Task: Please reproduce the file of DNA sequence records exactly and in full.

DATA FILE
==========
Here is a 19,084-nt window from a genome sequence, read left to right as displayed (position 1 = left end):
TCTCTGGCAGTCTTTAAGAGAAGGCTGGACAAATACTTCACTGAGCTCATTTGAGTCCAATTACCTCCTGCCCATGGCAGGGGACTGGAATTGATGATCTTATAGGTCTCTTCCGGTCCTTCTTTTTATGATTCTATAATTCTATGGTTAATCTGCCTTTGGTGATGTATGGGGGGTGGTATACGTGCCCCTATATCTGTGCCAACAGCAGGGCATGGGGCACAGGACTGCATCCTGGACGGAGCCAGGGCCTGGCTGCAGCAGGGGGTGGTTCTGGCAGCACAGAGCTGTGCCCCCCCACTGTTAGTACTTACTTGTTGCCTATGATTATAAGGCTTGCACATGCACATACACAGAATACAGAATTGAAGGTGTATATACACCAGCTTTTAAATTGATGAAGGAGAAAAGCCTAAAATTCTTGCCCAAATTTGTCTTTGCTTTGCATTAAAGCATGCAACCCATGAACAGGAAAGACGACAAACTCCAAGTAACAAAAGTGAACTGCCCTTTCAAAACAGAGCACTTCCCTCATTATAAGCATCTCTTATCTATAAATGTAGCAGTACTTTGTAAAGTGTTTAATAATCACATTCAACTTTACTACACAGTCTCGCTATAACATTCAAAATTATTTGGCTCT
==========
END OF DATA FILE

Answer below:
Here is a 19,084-nt window from a genome sequence, read left to right as displayed (position 1 = left end):
TCTCTGGCAGTCTTTAAGAGAAGGCTGGACAAATACTTCACTGAGCTCATTTGAGTCCAATTACCTCCTGCCCATGGCAGGGGACTGGAATTGATGATCTTATAGGTCTCTTCCGGTCCTTCTTTTTATGATTCTATAATTCTATGGTTAATCTGCCTTTGGTGATGTATGGGGGGTGGTATACGTGCCCCTATATCTGTGCCAACAGCAGGGCATGGGGCACAGGACTGCATCCTGGACGGAGCCAGGGCCTGGCTGCAGCAGGGGGTGGTTCTGGCAGCACAGAGCTGTGCCCCCCCACTGTTAGTACTTACTTGTTGCCTATGATTATAAGGCTTGCACATGCACATACACAGAATACAGAATTGAAGGTGTATATACACCAGCTTTTAAATTGATGAAGGAGAAAAGCCTAAAATTCTTGCCCAAATTTGTCTTTGCTTTGCATTAAAGCATGCAACCCATGAACAGGAAAGACGACAAACTCCAAGTAACAAAAGTGAACTGCCCTTTCAAAACAGAGCACTTCCCTCATTATAAGCATCTCTTATCTATAAATGTAGCAGTACTTTGTAAAGTGTTTAATAATCACATTCAACTTTACTACACAGTCTCGCTATAACATTCAAAATTATTTGGCTCT